High And Dry
High And Dry
The whales kept swimming in circles just a short distance from shore. Dylan wished they’d go farther away from the sharp rocks. Dorsal fins kept coming up out of the water and going back under the waves. It looked like the whole pod was here. Wait—where was Oreo? He was little, so he couldn’t stay underwater as long as the other orcas could, but he was also harder to spot among the others and the waves. And then Dylan saw him. Oreo was on the rocks at the bottom of the outcrop.”
Dylan is spending a year living on a remote island with his parents. His life there is very different from his life on the mainland – at times isolating, as he is being homeschooled while there, but with ample opportunity to explore and appreciate the natural world. When Dylan’s parents go off the island for a few days for work, Dylan’s grandfather comes to stay with him. The visit promises to be interesting as his grandfather surprises him with some new equipment: a beautiful kite in the shape of an eagle, a state-of-the-art drone, and a metal detector to use on the beach at low tide. Things don’t go as planned, however, when Dylan hears distressed sounds coming from the outcrop and, upon investigation, discovers a young beached orca whale. As they are the only two people on the island, with help hours away and no electricity to call for backup, Dylan’s grandfather isn’t convinced they can be much help, but Dylan is committed to at least try. Together, they formulate a plan, and the brave boy spends 10 hours beside the stranded mammal, protecting him from the elements until high tide can (hopefully) release him.
As the action unravels over the course of a couple days, High and Dry does a wonderful job of introducing readers to a unique setting, creating age-appropriate tension and educating while entertaining. The stakes are immediately set as readers join Dylan and his family on the island during a bout of unfortunate weather. Though readers’ concerns about the parents’ safety are quickly assuaged by the news of their safe arrival on the mainland, the next crisis is not long off. Walters’ skillful pacing makes for an enjoyable reading experience as readers follow along with Dylan’s emotional and, eventually, empowered story.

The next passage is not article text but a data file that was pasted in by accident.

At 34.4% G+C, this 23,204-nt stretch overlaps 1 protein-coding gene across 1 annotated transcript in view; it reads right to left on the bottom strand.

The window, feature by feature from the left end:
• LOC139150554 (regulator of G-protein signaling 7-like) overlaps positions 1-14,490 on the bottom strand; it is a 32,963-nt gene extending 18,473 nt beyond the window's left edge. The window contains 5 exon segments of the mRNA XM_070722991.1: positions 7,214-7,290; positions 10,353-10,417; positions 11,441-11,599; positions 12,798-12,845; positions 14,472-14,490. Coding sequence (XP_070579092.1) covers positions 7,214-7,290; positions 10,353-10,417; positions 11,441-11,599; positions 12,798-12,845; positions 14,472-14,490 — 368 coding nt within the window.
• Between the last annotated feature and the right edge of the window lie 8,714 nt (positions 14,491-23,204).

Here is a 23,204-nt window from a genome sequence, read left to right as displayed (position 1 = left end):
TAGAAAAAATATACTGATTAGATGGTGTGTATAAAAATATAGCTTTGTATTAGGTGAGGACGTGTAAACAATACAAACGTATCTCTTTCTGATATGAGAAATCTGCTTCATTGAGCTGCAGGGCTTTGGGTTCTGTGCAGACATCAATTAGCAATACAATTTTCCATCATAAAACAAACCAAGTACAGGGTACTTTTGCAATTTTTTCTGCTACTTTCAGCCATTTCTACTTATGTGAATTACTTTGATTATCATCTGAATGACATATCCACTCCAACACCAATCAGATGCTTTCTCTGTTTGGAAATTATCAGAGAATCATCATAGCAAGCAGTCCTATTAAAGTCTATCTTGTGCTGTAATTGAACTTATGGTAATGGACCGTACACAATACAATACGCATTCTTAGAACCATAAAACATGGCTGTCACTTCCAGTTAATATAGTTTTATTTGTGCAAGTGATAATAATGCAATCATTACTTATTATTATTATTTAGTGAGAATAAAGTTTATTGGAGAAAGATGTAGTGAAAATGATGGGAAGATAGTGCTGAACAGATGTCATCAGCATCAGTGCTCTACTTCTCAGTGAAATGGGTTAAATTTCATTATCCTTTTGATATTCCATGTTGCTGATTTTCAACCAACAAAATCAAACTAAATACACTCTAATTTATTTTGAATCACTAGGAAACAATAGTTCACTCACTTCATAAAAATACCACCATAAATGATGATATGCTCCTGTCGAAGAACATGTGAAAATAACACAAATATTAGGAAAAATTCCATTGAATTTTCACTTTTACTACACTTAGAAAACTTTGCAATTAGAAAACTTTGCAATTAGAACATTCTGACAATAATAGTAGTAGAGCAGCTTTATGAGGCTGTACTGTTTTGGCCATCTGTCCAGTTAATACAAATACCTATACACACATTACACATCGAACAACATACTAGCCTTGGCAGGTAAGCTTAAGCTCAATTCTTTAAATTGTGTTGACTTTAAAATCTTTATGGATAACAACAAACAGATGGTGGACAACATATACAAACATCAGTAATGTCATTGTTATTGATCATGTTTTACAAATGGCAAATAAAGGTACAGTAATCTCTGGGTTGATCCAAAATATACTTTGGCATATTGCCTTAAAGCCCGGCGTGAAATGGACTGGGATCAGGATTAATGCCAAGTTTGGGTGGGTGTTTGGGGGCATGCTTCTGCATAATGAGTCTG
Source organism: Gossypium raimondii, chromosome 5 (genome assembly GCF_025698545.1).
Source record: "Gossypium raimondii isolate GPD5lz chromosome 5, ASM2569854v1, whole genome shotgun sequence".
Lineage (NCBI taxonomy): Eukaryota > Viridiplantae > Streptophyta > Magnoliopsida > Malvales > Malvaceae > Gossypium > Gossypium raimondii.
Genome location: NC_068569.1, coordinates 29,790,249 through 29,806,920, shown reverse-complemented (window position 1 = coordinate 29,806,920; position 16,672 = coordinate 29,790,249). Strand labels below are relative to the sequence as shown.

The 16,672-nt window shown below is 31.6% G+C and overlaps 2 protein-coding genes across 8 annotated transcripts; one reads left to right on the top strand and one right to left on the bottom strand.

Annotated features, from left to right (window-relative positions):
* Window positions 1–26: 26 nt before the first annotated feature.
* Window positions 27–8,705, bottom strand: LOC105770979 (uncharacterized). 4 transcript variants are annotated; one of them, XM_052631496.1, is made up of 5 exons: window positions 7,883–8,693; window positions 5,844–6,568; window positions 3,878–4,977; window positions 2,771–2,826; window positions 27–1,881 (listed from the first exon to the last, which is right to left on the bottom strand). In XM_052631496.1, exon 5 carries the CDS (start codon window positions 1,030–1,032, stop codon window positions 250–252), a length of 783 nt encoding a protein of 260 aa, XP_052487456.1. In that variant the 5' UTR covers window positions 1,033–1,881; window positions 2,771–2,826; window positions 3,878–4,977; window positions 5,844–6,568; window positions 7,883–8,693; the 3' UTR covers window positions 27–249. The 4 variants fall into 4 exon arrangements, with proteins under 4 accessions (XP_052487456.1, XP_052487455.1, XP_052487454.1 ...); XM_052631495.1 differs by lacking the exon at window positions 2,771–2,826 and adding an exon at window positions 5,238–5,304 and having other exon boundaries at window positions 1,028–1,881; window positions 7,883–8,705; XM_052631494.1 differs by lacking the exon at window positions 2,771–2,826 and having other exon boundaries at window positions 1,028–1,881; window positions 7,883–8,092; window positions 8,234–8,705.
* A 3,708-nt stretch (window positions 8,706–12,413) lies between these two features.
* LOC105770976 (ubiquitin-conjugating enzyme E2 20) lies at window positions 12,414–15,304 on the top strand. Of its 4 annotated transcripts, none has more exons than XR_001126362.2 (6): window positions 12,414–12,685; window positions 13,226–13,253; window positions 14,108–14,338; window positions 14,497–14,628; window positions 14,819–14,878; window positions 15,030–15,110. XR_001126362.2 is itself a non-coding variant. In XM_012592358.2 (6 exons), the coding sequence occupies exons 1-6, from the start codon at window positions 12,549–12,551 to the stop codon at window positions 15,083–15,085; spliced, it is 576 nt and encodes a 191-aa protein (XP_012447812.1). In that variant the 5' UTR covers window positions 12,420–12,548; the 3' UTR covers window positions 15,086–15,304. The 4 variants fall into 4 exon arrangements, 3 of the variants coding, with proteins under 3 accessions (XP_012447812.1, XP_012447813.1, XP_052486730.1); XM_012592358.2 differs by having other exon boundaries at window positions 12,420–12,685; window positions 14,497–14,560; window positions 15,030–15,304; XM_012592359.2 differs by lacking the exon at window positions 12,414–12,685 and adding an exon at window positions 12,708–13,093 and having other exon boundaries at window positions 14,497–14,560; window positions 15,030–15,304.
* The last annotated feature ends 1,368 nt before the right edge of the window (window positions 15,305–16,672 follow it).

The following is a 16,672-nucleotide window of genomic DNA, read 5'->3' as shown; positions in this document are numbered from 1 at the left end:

Gendron’s illustrations are a welcome addition to the text, at times used as a means of clarification (what does a metal detector look like?) and, at other times, a means of storytelling in their own right. The greyscale drawings are approachable, emotive, and include an ideal amount of detail. Readers feel more connected to Dylan, his grandfather, and the plight of Oreo, the young Orca, through the images.
Ultimately, it is Dylan who is the hero of High and Dry, spending an entire day protecting the beached Orca from the sun and threat of drying out. His grandfather is there for support and information, but the commitment and perseverance are the boy’s alone. This is important for the age group of the intended audience who are just starting to undertake reading as an individual pursuit. The protagonist’s initiative, tenacity, and eventual success are translatable beyond the wild adventure context of the story, itself. The story highlights grandparents (and other adults) as support systems, sounding boards, and sources of advice, but sets the stage for children as heroes of their own tales. Children can experience vicarious empowerment and hopefully translate that fearlessness and determination into their own lives.
Amber Allen is a librarian in Guelph, Ontario, with a passion for children’s literature and writing.